Underlined text[u] (Not in html.1)
These char codes are case sensitive:
& is '&' = 38 decimal
£ is '£' or '£' = decimal 163 in ISO-Latin-1 (char # less the 8th bit)
French: èéêîôàÀ etc. [è ... Agrave icirc eacute ...]
German: ü Ä ö Ö Ü ä ë [ü Ä ....]
Fixed space ' ' is ' ' = decimal 160 (space char plus the 8th bit)
Fixed space ' ' is ' ' = non breaking space) 8194, 8195 are HTML fat (n and m-) spaces.
145 146 147 148 168 ¨
128 129 130 131 132 133 134 135 136 137 138 139 140 141 142 143 144
149 (or •) 150 151 152 153 154 155 156 157 158 159
Dashes: — — (151 works but is technically illegal in HTML: 150 151 8211 – 8212 —)
Quotes: 145-148 illegal. 8216 ‘ 8217 ’ 8220 “ 8221 ”
HTML symbols extra HTML 4 symbols
Arrows and other symbols: [→ rArr larr uarr darr harr crarr, etc.]
→ ⇒ ← ↑ ↓ ↔ ⇔ ↵ ≡ ≠ ≈ ≅ ∞ √
<CENTER><P><B><STRIKE><BLINK><FONT COLOR="#EB0F11"><FONT SIZE=+3>THIS</FONT></FONT></BLINK></STRIKE></B></P></CENTER>
color="#000000" black color="#FFFFFF" white
color="#FF0000" red 7F0000 FF8080
color="#00FF00" green 007F00 80FF80
color="#0000FF" blue 00007F 8080FF
color="#FFFF00" yellow 7F7F00 FFFF80
color="#FF00FF" mauve 7F007F FF80FF
color="#00FFFF" turquoise 007F7F 80FFFF
color="#3A6EA5" royal (UoG) blue
[Plain] This is meant to be a considerable block of text, reaching over several lines and so displaying the wrap issues. I just hope that this is long enough for the windows I'll usually be using.[ADDRESS] This is meant to be a considerable block of text, reaching over several lines and so displaying the wrap issues. I just hope that this is long enough for the windows I'll usually be using.
[BLOCKQUOTE] This is meant to be a considerable block of text, reaching over several lines and so displaying the wrap issues. I just hope that this is long enough for the windows I'll usually be using.
[PRE] This is meant to be a considerable block of text, reaching over several lines and so displaying the wrap issues. I just hope that this is long enough for the windows I'll usually be using.
An email link. Commas optional between addresses. [A href="mailto:steve steve@dcs"]
A basic link [A href="std/howtoref.html"]
A popup link [A href="default.html#0" target="new"]
[A name="atarget"][/A] A target to which other links can jump within a document.
< A .. > links need not just be URLs
HREF is a url: link as a link: std/howtoref.html
Button as a link:
A basic picture link [IMG SRC="button1.GIF"] This text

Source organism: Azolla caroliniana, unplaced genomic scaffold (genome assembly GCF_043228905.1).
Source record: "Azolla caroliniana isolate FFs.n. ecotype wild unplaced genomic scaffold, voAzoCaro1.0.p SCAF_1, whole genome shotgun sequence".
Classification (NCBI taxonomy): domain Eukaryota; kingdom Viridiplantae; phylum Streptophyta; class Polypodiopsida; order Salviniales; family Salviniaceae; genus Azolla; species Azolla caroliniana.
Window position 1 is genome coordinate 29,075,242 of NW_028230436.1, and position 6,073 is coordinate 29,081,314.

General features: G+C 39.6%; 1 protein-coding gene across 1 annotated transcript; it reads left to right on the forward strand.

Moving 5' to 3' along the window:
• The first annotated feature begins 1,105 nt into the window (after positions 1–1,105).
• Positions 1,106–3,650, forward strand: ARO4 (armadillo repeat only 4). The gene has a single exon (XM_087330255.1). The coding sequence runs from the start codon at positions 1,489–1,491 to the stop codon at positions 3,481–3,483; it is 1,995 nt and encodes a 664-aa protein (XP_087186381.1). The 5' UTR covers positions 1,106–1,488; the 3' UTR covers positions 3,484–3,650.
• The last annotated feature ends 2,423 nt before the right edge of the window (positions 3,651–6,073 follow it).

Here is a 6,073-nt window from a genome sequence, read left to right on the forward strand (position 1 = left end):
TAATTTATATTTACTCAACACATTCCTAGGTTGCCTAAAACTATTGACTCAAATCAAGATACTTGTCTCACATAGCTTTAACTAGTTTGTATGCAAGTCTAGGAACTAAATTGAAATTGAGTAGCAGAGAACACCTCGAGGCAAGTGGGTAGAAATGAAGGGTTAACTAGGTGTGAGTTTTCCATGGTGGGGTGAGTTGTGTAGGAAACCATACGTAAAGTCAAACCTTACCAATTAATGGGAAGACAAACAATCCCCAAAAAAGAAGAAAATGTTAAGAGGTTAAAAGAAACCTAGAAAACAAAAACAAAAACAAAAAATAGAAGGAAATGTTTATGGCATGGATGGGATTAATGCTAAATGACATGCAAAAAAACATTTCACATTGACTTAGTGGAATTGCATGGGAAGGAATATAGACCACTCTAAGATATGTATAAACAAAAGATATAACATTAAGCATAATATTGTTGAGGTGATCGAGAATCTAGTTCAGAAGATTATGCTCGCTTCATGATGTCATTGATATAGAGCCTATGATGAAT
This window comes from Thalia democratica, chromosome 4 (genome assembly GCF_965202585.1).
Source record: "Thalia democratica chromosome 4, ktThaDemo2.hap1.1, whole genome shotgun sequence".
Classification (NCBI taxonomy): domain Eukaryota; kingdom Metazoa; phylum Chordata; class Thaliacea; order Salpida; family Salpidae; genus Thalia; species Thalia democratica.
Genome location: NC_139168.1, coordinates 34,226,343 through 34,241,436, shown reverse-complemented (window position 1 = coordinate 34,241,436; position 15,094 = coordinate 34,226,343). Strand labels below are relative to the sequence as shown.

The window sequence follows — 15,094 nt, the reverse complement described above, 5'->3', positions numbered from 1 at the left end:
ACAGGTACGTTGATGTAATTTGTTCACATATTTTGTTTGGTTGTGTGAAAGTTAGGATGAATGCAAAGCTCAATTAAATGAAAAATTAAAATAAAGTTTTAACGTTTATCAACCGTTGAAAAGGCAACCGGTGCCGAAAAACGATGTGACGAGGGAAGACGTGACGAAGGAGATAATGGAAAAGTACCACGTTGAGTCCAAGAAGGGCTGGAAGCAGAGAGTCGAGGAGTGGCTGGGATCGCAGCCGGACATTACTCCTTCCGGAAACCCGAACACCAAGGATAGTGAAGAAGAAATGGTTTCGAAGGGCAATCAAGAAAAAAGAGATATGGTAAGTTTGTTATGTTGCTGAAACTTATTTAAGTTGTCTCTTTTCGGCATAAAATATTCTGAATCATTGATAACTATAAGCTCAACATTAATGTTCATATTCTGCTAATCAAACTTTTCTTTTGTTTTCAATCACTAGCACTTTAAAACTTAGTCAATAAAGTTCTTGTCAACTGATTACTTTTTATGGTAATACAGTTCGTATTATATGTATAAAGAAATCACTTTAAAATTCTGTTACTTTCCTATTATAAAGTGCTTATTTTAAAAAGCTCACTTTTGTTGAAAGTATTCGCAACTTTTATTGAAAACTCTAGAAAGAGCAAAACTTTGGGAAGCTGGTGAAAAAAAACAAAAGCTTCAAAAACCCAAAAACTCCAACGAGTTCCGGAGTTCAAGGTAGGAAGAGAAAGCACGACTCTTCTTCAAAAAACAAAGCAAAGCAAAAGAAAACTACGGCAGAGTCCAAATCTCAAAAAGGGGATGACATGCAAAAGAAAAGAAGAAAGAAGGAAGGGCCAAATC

acts as a label, but just follows it.
[IMG SRC="button1.GIF" WIDTH="35" HEIGHT="35" BORDER="0" ALT="*"]
Correct usage: width etc. lets browsers lay out the page correctly before fetching the image; ALT gives a text alternative for when images are disabled.
[A HREF="SteveDraper.GIF" target="new"] [IMG ALT="Link" SRC="button2.GIF" WIDTH=21 HEIGHT=21 BORDER=2][/A]
Image as a link (button), with border.
To get a picture centered on the page, embed in a table that is centred < TABLE align="center">< TR>< TD> < IMG SRC=maped.gif width=391 height=688 > < /TABLE>< /TR>< /TD>
To see how to get text flow-round an IMG or indeed other object, see demot.html.
< Acronyms: incomplete note on a new tags for acronyms This CSS: This NSS:
menus, lists, headers, tables
See 'DOCcss' for explanations. Value here is usually -1em, but can be 0.
You can also start with any number, and have various styles of number:
||this is cell 2, row1|
|this is cell 1,
|this is cell 2,
See also ~/bin/wtable.
And demot.html for using tables to get figure captions.
Forms seem to have basic facilities you might want to use, not necessarily for forms, for:
Thus you can consider mixing them with the other standard mechanisms:
Forms have items; any item (displayed or not) that has both a name and a value, will have that encoded and sent as: url?name=val1&name2=val2&name3=val3+word3b.... Buttons (type "submit") will also have their value sent iff they have both name and value defined. (Their value is the button label, so you may see buttons with value but no name.)
Cookies are an alternative. Now part of the HTTP protocol: server specs them by putting in a "Set-Cookie: " line/field in the HEAD of a response. They may also be set by Java within a page sent to the user. A browser will send it back as part of any GET request if the URL matches (of cookie against the request the browser is making). Cookies have expiry dates (if none, then deleted when browser is quitted). Their content are mainly name=value pairs. See the Wiki entry. Main use: maintaining state, preventing repetitive logins, shopping baskets etc. But also used for logging users' access to a site across time. If cookies are visible to browser-java, then theft of cookies from other servers becomes possible.
< embed> reads in (#include) another file; meant for plugins.
< EMBED SRC="../graphics/sounds/1812over.mid" HEIGHT=60 WIDTH=144>
< EMBED SRC="q.pdf">
< IFRAME> like EMBED, used for video insert into page body. See demot.html.
The first method will work for all URLs within server's domain, not just for real pages or page names within user-author's control. The rest of the methods only work for redirecting from pages within the user-author's control.
Though this might be fixable by adding line to page inside < HEAD> < BASE href="http://www.psy.gla.ac.uk/~steve/dir/tmp/"> to spec. the new location file root. So: a) move main copy of file to new place; b) add BASE to spec this file root; c) edit internal URLs or move dependent files (IMGs etc.) with it. d) link to it from old file location (and others).
This uses a refresh command with zero delay (or put in 1 or 5 seconds).
It does depend on the browser implementing this non-essential facility, but
most do (e.g. netscape 3). It commands the browser to pretend it received an
extra header line in the HTTP exchange. Shouldn't there be a "redirect" http
command/ header line?
[Won't work for IMG fetched files.]
[Won't work for IMG fetched files.]